CAIRO (AP) — Egyptian officials promised Wednesday to end rolling power blackouts that have plagued the country within four months, blaming the outages on a fuel shortage, hot weather and poor maintenance of power plants.
Neighborhoods in Egypt sink into darkness for hours during the day, leaving millions without power. The crisis has caused water cuts, affected hospitals and cut communications as many had difficulty recharging their mobile phones.
Parts of the capital lose power numerous times a day, plunging entire neighborhoods into darkness for an hour or more each time.
The Federal Energy Regulatory Commission is in a good position to monitor the impact of the Environmental Protection Agency’s proposed carbon rule on the country’s electricity grid and no changes are needed, chair Cheryl LaFleur told E&E in an interview, although she said further along in the process FERC could issue a white paper outlining its role.
Subsidized renewable energy has grown so much in Germany that there’s an electricity glut, which is why RWE – trying to shore up shrinking profits -- says it will shut down three more power plants on top of the 10 already set for closure, and CEO Peter Terium is warning about future threats to the country’s energy security, The Wall Street Journal reports.
A plan agreed by regional governors to change ISO New England’s tariff to help pay for pipelines and transmission lines has been delayed by the failure of the Massachusetts legislature to approve an energy measure pushed by Gov. Deval Patrick, E&E reports.
In a settlement announced last week by the Federal Energy Regulatory Commission, the Imperial Irrigation District, a customer-owned utility operating in southern California near the Mexican border, agreed to pay $3 million to the U.S. Treasury and $9 million more for improvements to the local grid in the wake of a regional blackout in September 2011, The San Diego Union-Tribune reports.
The departure of John Norris from the Federal Energy Regulatory Commission would open the door for President Barack Obama to do what many expected last year -- tap Colette Honorable to leave Little Rock and come to Washington.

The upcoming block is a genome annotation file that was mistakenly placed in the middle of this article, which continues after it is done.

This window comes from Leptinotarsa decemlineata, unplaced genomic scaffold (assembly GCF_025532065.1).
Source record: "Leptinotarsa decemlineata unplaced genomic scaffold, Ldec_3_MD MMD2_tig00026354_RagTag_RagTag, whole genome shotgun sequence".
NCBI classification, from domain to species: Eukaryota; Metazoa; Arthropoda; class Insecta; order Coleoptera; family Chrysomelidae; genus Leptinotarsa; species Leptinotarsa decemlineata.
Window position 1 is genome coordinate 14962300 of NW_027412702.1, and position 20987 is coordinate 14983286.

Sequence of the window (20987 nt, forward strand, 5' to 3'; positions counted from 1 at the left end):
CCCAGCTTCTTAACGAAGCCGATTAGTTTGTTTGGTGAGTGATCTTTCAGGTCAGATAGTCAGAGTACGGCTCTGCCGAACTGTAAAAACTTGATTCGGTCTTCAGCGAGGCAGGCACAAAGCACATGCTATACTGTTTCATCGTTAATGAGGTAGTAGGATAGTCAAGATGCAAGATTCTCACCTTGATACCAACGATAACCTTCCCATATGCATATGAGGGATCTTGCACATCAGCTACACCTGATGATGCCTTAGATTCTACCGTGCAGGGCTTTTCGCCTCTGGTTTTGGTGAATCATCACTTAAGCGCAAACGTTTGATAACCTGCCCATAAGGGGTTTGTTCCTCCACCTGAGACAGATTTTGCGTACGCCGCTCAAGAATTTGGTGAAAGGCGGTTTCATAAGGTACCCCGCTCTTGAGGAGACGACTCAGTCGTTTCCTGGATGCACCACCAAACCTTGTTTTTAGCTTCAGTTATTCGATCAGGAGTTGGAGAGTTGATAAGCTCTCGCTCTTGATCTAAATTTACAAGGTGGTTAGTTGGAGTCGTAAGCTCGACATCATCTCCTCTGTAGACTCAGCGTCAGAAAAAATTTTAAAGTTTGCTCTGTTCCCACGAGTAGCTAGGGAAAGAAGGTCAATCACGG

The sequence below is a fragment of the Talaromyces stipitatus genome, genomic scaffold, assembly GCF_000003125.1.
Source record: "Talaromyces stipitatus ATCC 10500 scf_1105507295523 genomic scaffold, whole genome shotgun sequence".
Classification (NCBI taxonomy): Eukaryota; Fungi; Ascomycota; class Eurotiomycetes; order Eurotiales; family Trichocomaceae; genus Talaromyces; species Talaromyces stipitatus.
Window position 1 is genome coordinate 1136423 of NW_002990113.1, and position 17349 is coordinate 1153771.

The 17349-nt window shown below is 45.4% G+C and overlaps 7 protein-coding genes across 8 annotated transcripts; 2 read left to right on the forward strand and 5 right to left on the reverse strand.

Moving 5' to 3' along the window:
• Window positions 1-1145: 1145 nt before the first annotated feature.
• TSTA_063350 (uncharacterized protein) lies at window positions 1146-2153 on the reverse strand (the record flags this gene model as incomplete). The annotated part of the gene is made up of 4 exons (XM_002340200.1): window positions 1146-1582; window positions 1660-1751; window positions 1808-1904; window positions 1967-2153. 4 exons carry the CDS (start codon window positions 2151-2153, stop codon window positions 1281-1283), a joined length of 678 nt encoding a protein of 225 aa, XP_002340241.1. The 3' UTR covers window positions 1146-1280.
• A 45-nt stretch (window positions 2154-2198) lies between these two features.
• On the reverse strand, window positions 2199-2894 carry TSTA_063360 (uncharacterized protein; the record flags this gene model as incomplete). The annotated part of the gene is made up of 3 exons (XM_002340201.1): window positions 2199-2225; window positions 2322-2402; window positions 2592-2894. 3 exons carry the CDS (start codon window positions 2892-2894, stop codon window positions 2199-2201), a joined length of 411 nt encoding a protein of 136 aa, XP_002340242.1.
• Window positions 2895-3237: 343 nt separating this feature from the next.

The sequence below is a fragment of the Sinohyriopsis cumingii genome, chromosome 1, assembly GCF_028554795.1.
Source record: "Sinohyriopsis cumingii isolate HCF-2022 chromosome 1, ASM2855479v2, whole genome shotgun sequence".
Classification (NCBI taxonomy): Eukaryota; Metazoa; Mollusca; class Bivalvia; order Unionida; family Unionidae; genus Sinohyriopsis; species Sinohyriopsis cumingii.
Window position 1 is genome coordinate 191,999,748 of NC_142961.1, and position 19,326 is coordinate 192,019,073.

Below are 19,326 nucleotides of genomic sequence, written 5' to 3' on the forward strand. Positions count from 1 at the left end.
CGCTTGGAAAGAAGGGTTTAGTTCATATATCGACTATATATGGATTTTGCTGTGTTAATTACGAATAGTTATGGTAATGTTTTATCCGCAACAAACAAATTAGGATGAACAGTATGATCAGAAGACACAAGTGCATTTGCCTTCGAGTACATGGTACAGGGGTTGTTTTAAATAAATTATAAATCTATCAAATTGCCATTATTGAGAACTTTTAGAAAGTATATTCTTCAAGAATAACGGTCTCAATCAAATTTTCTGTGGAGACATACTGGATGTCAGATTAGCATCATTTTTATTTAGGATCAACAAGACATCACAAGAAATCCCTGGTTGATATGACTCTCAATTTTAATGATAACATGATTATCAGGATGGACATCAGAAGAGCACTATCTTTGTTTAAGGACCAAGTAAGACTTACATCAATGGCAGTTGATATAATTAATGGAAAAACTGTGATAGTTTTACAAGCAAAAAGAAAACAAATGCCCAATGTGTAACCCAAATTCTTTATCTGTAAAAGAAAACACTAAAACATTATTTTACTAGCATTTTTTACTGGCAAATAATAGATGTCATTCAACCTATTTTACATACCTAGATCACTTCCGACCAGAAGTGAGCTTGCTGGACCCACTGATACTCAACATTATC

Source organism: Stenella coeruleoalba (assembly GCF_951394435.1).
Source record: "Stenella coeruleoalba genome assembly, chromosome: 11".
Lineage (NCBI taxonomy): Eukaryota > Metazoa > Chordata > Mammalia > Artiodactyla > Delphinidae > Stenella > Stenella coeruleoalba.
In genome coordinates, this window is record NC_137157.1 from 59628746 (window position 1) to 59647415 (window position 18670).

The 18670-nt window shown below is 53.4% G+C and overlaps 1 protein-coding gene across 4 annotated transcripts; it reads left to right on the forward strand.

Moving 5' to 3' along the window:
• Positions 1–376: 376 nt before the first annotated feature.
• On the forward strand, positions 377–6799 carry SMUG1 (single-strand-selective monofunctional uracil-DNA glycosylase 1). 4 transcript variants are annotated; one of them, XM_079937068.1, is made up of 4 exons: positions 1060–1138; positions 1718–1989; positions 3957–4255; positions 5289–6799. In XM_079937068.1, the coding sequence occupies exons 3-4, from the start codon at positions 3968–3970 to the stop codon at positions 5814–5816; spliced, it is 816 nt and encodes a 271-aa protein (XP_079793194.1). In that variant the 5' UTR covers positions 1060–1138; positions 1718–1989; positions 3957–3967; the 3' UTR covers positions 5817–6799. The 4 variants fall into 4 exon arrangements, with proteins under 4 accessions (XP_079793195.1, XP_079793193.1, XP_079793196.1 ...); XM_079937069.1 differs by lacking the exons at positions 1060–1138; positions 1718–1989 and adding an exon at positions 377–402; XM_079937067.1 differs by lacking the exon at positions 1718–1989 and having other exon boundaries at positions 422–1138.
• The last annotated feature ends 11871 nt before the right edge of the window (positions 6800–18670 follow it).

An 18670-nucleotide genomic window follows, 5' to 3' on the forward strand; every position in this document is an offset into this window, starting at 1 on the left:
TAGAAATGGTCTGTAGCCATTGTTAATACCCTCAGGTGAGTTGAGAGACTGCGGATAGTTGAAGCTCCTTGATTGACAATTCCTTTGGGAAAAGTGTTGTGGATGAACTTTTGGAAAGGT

Honorable, the chairman of the Arkansas Public Service Commission and the head of the National Association of Regulatory Utility Commissioners, on Wednesday declined comment on a report attributed to anonymous sources that Norris will step down from FERC and that she is in line for the job.
Norris and the White House were also staying mum, though none issued denials, either.
More utilities are joining Germany’s balancing market, where the government pays them to add or cut power to the grid within seconds to balance out surges and drops caused by increasing reliance on wind and solar energy, Bloomberg reports.
In September, Israeli firm Nation-E intends to launch an international cybersecurity center aimed at energy companies, which will provide ways for firms to test microgrids, smart meters and other grid-connected devices, founder and CEO Daniel Jammer told The Jerusalem Post.
By pushing for international agreement on a climate accord – which would "name and shame" violators rather than prosecute them – President Obama hopes to come up with a global deal on the issue that would avoid him having to present a legally binding treaty for Senate ratification, The New York Times reports.
$1.4 million will settle federal claims stemming from a crude oil spill from a pipeline operated by an Exxon Mobil subsidiary in Louisiana back in 2012, an amount the company has agreed to pay, The Hill reports.
A greater-than-expected decline in crude stockpiles reported by the Energy Information Administration Wednesday helped push oil prices up. U.S. benchmark crude gained 15 cents to $94.01 a barrel after settling 51 cents higher on the Nymex Tuesday, while in London Brent crude for October delivery rose 21 cents to $102.71, Reuters reports.
Texas lawmakers examined the impact of the oil boom in a hearing Tuesday, where the Texas Oil & Gas Association said it has brought the state $48 billion in wage payments and $11 billion in royalties a year, the Houston Chronicle reports.
High returns from fossil fuel investments make it difficult for the divestment movement to attract support, although dumping coal stocks may be a more attractive proposition than turning away from oil and gas companies, says a new report from Bloomberg New Energy Finance, according to National Journal.
In a change of plans, Duke Energy said at a Florida Public Service Commission hearing Tuesday it would buy an existing natural gas-fired plant from Calpine Finance Construction Co. instead of building one of its own, the Tampa Bay Times reports.
The Tokyo Electric Power Co., operator of the crippled Fukushima Dai-ichi nuclear plant, must pay the husband of a suicide victim in the region $470,000, under a ruling from a Japanese court, The Washington Post reports.
Although leaders in Moscow and Kiev spoke of “positive” results from Tuesday’s talks between Russian President Vladimir Putin and Ukrainian leader Petro Poroshenko, there appeared to be no letup in fighting Wednesday, Bloomberg reports.